The Money Party (6):
Meet the new boss - Robin Hood in Reverse U.S. Secretary of the Treasury Henry Paulson WikiCommons
"A Cascade of Ruin"
"Scoop" Independent News
(Wash. DC) Well, they finally did it. The Money Party exposed the nauseating underbelly of first world finance. It's a cross between a Ponzi scheme and a complex math puzzle, all geared to let those in charge rake off as much money as they can, whenever they can, while they leave us out in the cold. Unfortunately, this time their greed and lack of control has the world poised for a systemic economic meltdown.
The collapse and subsequent government rescue of home mortgage giants Freddie Mac and Fannie Mae, stock brokerage Merrill Lynch, investment bank Bear Stearns, and, an insurance company, AIG, are designed to show we're moving away from the brink of disaster to a safer place. "The system is working" to manage what Alan Greenspan is calling a once in a century event.
One thing the system might do while it's working so hard is explain why we're bailing out a stock brokerage and an insurance company? Isn't this about banks? Don't hold your breath. The corporate elite and political misanthropes who caused this are getting ready to put the final nail in the coffin of the United States economy and the livelihood of the vast majority of citizens.
If this happens, they will have achieved their goal: overshadowing nearly all of the domestic resistance to their schemes of perpetual empire and plunder with a financial meltdown that places survival and subsistence as the highest value.
The stock market rallied last Thursday indicating that some felt better. But who were those buying stocks? The same people who bought into the ridiculous schemes perpetrated by the fallen financial giants: Wall Street and the institutional investors who have the biggest stake in the market "recovery." The soon to fail financial institutions are reassuring each other that those in the tank were somehow different, deviant maybe, rather than the first in a long line of failures to come.
How did it start?
The dot.com stock frenzy was clearly over by 2001. Since Wall Street needs constant growth as a fix for its financial Jones, something had to replace tech stocks. That wasn't easy since good companies with solid products don't offer the type of immediate gratification required for those promising high returns to investors.
In a stroke of warped vision, "subprime securities" were created in 1990. Risky home mortgages called subprime loans were bundled together then sold as a premium investment representing an audacity of hype.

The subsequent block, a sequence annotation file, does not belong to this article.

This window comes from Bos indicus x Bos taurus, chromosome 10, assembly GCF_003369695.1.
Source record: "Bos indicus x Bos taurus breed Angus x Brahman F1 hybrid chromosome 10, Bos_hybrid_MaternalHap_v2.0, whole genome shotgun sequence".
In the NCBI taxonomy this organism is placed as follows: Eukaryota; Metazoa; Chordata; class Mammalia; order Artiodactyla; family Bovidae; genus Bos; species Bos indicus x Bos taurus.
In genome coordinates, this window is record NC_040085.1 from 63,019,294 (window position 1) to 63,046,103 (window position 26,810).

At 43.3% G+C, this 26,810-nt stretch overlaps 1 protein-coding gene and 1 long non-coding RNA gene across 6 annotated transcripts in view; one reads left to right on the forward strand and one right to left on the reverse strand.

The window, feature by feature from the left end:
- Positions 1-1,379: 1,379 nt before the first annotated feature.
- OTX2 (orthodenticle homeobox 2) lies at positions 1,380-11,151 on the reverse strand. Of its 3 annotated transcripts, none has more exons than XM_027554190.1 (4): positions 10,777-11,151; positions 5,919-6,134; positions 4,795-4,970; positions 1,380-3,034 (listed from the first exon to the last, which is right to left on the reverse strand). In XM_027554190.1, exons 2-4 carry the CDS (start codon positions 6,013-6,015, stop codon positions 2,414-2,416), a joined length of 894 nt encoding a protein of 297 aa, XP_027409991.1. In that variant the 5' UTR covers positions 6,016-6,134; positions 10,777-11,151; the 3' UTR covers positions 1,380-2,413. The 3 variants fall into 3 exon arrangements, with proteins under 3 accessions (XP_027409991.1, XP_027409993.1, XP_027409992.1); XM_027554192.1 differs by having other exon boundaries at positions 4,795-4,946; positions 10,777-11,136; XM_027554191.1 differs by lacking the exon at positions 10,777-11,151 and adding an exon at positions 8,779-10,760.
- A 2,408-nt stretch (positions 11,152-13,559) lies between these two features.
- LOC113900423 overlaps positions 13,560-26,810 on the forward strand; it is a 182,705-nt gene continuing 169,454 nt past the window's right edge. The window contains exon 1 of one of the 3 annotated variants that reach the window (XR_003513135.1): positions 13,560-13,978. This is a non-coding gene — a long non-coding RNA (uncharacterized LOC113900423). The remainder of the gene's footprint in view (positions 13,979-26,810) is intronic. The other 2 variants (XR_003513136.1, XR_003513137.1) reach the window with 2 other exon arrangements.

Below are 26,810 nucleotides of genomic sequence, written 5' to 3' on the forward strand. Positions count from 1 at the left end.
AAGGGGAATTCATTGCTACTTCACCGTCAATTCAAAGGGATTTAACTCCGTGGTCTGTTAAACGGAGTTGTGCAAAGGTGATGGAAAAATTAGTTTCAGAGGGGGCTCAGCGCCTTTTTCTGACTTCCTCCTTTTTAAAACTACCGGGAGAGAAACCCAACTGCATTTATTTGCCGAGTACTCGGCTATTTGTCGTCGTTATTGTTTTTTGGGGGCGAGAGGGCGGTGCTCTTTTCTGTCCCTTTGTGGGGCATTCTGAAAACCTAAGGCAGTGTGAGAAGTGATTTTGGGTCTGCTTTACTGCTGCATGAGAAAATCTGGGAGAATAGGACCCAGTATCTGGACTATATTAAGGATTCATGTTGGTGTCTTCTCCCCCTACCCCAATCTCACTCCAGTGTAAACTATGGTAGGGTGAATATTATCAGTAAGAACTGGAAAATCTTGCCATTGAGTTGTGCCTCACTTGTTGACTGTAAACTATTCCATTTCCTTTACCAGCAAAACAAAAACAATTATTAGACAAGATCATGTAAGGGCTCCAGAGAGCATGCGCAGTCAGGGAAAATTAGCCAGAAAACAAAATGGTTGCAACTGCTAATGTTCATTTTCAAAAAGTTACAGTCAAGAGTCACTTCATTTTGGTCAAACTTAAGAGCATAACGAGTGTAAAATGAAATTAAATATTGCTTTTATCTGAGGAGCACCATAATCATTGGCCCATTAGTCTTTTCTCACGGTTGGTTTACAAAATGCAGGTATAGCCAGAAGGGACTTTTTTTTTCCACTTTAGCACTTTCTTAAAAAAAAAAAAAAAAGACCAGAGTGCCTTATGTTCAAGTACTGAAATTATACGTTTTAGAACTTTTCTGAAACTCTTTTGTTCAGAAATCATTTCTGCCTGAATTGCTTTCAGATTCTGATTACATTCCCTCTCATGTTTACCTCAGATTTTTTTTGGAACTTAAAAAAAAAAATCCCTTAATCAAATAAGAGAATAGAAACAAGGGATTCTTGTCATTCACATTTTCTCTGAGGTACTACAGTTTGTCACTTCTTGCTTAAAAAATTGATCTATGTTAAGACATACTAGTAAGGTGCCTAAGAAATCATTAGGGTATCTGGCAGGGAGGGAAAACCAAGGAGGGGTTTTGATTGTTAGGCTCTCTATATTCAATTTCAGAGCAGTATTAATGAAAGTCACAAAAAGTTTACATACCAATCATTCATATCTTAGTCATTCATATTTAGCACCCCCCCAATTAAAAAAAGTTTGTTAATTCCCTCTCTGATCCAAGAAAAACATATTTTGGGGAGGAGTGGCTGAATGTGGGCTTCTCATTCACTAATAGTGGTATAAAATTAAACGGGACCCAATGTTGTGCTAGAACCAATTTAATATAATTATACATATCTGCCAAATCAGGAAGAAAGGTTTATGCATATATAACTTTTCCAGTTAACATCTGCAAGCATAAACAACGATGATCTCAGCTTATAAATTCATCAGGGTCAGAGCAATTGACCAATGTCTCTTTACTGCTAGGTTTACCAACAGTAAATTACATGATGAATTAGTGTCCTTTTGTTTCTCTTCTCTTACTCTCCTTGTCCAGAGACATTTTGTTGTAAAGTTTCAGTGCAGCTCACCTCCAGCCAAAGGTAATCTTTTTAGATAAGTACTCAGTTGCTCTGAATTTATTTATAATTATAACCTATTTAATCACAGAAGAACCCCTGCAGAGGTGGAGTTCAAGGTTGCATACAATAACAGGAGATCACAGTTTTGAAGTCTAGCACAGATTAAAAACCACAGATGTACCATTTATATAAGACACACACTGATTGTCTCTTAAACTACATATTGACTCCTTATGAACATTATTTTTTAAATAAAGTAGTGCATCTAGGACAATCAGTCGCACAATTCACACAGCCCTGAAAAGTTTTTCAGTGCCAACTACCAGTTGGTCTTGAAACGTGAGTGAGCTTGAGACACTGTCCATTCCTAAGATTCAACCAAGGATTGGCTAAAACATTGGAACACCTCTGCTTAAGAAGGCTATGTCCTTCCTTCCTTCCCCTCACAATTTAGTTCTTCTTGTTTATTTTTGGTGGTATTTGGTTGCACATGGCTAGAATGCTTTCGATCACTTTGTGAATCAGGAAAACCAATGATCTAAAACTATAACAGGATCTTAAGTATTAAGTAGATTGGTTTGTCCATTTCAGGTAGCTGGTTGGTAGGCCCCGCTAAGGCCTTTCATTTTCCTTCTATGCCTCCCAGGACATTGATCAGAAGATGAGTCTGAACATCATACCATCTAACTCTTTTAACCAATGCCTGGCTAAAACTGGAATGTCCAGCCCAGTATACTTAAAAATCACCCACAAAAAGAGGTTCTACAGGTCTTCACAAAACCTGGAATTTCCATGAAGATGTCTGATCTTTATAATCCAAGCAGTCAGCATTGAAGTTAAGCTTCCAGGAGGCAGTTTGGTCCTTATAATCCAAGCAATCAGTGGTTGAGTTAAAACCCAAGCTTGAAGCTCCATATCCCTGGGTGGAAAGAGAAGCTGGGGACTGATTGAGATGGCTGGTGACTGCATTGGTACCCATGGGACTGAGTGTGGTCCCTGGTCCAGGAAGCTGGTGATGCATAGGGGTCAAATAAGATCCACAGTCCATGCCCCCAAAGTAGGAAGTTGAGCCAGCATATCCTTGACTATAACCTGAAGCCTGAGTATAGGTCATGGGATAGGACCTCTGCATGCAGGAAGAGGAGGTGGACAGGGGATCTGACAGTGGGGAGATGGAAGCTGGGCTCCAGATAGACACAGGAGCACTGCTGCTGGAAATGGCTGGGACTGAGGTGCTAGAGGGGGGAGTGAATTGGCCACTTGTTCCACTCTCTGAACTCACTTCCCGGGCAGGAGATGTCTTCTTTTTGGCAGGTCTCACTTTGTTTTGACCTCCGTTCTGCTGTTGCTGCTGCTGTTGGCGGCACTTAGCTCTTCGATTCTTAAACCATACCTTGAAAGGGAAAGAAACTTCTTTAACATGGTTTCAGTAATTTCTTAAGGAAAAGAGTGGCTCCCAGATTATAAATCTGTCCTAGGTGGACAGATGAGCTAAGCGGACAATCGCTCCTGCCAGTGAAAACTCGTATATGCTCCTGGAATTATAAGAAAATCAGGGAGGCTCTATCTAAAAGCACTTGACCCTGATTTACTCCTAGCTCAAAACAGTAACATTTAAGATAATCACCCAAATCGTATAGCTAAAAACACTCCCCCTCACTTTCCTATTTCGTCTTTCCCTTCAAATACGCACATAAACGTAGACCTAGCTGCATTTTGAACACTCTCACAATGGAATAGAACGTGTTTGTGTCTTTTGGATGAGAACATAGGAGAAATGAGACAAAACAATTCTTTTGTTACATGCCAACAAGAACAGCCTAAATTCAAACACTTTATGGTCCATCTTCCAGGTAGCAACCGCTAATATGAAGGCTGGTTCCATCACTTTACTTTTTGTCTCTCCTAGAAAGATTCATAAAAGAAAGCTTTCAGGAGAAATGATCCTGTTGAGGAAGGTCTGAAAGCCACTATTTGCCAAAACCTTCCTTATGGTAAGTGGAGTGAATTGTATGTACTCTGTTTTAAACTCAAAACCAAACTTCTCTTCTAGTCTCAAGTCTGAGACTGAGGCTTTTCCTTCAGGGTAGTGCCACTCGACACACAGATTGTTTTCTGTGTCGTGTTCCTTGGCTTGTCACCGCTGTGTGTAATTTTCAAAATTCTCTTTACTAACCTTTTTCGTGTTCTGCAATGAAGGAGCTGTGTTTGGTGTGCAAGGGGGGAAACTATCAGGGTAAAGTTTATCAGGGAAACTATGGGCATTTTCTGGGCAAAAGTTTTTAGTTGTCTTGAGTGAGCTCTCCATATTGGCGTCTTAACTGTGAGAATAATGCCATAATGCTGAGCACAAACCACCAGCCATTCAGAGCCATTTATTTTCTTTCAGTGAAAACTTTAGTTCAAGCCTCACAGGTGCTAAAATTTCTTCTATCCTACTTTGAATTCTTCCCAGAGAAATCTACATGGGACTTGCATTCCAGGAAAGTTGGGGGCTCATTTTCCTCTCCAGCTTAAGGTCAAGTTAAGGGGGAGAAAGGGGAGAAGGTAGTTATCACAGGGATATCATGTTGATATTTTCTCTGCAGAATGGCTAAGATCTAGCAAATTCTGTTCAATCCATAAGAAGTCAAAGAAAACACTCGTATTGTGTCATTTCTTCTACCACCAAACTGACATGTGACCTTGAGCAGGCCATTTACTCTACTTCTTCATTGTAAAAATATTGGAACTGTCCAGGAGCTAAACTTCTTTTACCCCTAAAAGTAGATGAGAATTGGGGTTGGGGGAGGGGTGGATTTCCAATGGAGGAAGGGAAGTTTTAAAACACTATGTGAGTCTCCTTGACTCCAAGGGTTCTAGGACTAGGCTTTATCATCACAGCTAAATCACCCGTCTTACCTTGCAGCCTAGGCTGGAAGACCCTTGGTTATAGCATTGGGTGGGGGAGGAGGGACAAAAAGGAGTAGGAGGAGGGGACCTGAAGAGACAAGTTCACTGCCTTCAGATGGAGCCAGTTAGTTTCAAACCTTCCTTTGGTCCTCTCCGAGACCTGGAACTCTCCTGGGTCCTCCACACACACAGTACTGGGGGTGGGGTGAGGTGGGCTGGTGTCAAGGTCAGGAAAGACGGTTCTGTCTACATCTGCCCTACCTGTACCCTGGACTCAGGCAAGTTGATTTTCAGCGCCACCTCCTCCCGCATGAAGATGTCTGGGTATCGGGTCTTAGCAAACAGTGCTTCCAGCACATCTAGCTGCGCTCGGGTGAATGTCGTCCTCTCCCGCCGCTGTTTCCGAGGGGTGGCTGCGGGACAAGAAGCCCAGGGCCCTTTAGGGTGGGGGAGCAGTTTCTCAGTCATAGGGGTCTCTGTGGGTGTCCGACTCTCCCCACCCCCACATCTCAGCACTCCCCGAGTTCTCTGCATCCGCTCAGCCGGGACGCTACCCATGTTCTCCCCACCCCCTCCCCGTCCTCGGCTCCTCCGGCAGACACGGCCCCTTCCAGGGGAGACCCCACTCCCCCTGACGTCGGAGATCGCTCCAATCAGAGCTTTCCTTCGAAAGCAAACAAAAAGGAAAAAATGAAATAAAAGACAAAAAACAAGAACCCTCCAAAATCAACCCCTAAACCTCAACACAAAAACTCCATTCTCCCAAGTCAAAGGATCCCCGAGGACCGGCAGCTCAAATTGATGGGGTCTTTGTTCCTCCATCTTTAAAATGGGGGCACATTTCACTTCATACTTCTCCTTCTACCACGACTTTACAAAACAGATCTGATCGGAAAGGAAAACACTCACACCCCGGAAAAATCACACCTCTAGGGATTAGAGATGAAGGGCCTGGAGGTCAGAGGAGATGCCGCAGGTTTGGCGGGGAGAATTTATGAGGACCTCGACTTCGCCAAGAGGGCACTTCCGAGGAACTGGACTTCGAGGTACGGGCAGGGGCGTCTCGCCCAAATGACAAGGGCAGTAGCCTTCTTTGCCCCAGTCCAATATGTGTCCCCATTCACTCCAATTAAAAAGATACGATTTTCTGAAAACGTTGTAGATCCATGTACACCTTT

Adjustable rate mortgages (ARMs) became easily available to hard working people struggling to buy a home, people who hadn't qualified for loans in the past. Nobody mentioned that the way the loan was structured they'd be unable to make payments in a year or two.
The funds of other hard working people who hoped to retire someday were used to purchase stocks based on these risky loans. Nobody bothered to tell them that their funds would go down the drain when those subprime loans started defaulting.
Then guru Greenspan made one of the few decipherable public statements of his career. He told home owners about that great opportunity, adjustable rate mortgages. "American consumers might benefit if lenders provided greater mortgage product alternatives to the traditional fixed-rate mortgage," he said. He went on, "traditional fixed-rate mortgage may be an expensive method of financing a home." Alan Greenspan, Feb. 23, 2004
Greenspan endorsed what was already being done and gave it the patina of a smart financial move. Lower those payments. Get that equity line and catch the Wall Street wave by purchasing stocks. We were "rocking in the free world!" Millions got rich on increased home values.
Real estate prices soared and then they did what they always do. They collapsed, in this case, with a giant thud. All that "wealth" acquired through the housing bubble vanished. Just as the economy slowed, many of those hard working people who just wanted a home were greeted with the full cost of their mortgage. Loan defaults soared and then it happened.
Those premium stocks collapsed. Record bankruptcy and default rates will do that to real estate stocks. Premium subprime real estate stocks became plain old subprime real estate stocks, which is what they were to begin with. Subprime loans vanished. The housing market stalled, then crashed, and there was no new scheme to feed the greed of the geniuses who thought up this scam.